6. The method of passively detecting aircraft and missiles by measuring the electromagnetic emissions caused by accelerating ions chemically generated in engine combustion to determine the frequency spectrum of such emissions and thereafter relating said spectrum to frequencies representative of cyclotron emissions from combustion ions, engine resonances, exhaust jet turbulence, and engine turbine blade-rate modulations of the jet to determine the presence or non-presence of said aircraft or said missile, wherein related features of the broadband spectrum of jet turbulence, modulations due to resonances in the combustion chamber and nozzle, and narrowband blade-rate frequencies superimposed on the jet are compared with a library of similar signals from known sources to classify the engine type of the source.
7. The method of passively detecting aircraft and missiles by measuring the electromagnetic emissions caused by accelerating ions chemically generated in engine combustion to determine the frequency spectrum of such emissions and thereafter relating said spectrum to frequencies representative of cyclotron emissions from combustion ions, engine resonances, exhaust jet turbulence, and engine turbine blade-rate modulations of the jet to determine the presence or non-presence of said aircraft or said missile and wherein said electromagnetic emissions have a direction of arrival corresponding to the direction of said aircraft and missiles to the receiver, and further measuring said direction of arrival of said electromagnetic emissions so as to determine the direction of said aircraft or said missile from said receiver.

This application is a continuation-in-part of application Ser. No. 08/336,920 filed Nov. 10, 1994 now abandoned.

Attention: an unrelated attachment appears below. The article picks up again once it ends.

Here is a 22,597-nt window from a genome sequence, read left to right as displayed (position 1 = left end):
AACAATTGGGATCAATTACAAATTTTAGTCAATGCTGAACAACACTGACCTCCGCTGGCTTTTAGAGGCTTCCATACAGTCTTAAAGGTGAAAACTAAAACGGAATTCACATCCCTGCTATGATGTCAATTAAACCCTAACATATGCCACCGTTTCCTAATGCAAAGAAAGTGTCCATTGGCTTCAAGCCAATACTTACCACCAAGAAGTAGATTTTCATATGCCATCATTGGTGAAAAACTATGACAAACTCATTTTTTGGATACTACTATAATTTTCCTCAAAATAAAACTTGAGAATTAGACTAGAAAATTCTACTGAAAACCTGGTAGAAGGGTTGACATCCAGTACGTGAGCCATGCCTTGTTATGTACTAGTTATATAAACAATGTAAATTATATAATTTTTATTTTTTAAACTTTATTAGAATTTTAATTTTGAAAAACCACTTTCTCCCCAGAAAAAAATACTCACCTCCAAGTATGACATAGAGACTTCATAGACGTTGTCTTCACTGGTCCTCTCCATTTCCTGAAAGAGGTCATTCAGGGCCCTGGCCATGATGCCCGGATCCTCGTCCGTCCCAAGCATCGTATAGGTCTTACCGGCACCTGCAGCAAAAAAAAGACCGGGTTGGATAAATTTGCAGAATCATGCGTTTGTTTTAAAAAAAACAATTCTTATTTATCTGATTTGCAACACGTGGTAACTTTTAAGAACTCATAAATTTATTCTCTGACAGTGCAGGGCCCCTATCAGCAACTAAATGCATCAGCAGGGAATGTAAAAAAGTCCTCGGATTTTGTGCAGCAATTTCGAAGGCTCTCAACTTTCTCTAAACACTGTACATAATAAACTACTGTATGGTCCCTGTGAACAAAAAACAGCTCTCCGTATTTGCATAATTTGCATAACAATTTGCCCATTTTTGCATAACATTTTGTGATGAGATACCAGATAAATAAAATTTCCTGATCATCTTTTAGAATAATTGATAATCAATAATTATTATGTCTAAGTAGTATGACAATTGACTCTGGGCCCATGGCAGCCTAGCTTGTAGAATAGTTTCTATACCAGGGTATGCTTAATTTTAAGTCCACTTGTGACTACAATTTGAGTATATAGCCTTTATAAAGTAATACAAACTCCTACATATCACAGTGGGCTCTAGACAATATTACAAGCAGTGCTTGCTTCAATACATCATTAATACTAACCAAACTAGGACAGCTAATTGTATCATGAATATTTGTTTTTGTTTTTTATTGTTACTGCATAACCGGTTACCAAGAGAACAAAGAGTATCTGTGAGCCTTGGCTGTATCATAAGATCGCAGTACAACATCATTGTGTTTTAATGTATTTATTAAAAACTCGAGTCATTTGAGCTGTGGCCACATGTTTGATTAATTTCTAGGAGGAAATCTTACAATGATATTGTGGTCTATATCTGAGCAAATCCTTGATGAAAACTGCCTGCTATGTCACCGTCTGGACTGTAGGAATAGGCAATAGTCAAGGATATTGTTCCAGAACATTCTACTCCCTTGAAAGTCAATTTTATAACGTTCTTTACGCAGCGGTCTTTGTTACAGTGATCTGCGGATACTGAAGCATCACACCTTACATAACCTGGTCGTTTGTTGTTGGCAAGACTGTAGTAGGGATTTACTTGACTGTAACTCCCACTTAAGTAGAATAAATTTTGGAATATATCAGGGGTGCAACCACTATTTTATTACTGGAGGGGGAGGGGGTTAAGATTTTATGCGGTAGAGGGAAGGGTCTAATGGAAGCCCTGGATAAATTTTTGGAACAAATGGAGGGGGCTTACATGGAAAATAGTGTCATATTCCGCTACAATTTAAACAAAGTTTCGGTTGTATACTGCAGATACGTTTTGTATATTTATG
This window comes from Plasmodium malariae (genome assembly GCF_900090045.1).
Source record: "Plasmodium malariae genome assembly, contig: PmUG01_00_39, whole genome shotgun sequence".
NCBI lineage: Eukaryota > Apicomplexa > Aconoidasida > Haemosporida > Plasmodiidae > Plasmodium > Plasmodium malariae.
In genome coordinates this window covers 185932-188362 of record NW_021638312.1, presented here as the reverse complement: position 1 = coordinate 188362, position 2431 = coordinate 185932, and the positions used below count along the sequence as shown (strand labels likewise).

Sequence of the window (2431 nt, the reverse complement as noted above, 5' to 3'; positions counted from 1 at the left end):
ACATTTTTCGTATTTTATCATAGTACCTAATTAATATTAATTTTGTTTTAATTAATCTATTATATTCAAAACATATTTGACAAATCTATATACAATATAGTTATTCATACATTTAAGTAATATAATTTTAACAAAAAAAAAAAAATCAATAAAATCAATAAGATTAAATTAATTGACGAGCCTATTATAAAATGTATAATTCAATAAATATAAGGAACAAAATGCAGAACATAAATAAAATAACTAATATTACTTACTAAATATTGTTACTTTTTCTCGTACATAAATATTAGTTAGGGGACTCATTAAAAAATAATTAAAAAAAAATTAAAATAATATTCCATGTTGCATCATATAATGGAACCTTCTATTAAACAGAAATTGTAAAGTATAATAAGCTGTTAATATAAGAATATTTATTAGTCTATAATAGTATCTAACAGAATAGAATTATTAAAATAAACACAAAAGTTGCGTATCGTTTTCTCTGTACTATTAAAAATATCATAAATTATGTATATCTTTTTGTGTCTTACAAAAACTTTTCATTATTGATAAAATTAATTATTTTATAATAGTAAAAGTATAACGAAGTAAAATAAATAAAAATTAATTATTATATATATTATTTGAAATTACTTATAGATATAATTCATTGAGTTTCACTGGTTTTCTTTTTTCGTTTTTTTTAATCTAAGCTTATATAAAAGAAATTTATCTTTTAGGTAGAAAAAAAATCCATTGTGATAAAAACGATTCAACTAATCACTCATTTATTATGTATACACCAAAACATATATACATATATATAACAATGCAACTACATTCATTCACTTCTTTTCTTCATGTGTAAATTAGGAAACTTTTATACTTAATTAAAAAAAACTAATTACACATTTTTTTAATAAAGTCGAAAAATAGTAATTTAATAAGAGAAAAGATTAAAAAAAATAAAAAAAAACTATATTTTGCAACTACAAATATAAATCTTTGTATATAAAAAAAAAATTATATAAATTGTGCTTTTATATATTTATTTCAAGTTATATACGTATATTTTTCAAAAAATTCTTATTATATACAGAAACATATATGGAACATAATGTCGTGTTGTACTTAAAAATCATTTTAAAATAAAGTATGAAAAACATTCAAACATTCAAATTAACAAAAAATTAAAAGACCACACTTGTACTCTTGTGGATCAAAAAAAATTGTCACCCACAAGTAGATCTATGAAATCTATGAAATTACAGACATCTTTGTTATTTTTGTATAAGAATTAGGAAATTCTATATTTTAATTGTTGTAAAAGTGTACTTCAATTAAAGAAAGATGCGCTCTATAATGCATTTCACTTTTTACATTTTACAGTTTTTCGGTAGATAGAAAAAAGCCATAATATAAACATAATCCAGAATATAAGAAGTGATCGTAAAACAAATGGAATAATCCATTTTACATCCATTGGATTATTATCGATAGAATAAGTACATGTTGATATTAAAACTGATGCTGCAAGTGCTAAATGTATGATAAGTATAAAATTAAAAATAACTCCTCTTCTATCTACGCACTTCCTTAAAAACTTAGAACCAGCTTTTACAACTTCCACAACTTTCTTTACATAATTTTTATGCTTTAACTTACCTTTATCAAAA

Ships, air bases, manned fortifications, and masses of ground forces are valuable resources that must be protected. They must: use every means available to detect threat airplanes and missiles and to identify friendly forces nearby and in the line of fire. The novel sensor system of the present invention provides just such a capability.

Common air search sensor systems use active radar to detect threat platforms. Active transmissions compromise the security of the defended unit by emitting signals that can be detected by the threat. Passive means of detection, therefore, are desirable. Passive sensors are used to sense emissions of acoustic energy, radar frequencies, communications signals and infrared. Of these, radar and communications signal detection devices rely on the radiations emitted intentionally by the threat. To avoid detection the threat platform can restrict its radiated signals. Infrared emissions are generated by engine exhausts and skin-friction heat and are much more difficult to control than radar emissions, for example. However, infrared does not propagate beyond the visual horizon and can be substantially masked by rain, fog, clouds, and hills. Infrared cannot propagate beyond the visual horizon. Acoustic energy from engines propagates in the air but atmospheric attenuation is substantial. Thermal gradients in the air column causes refraction of sound and wind causes unpredictable distortion and shadow zones.


There is an observable phenomenon that is caused by the molecular kinetics in gas turbines, rocket engines and other combustion processes where some of the gases are ionized. These ions are the means for this invention to operate. From elementary physics, any acceleration of a charge causes the electrostatic field to be distorted and electromagnetic radiation to be produced. The source strength of the radiation generated by a partially ionized gas is directly proportional to the number of ions present which is, in turn, a function of temperature, fuel rate, and the type of fuel used. The proportion of fuel molecules ionized in a simple hydrocarbon flame is on the order of 10-8. The acceleration of ions causes an electromagnetic radiation with a strength that can be computed with Larmor's Formula. ##EQU1## Where eo =free space permittivity=8.8510-12 Coulombs/N m2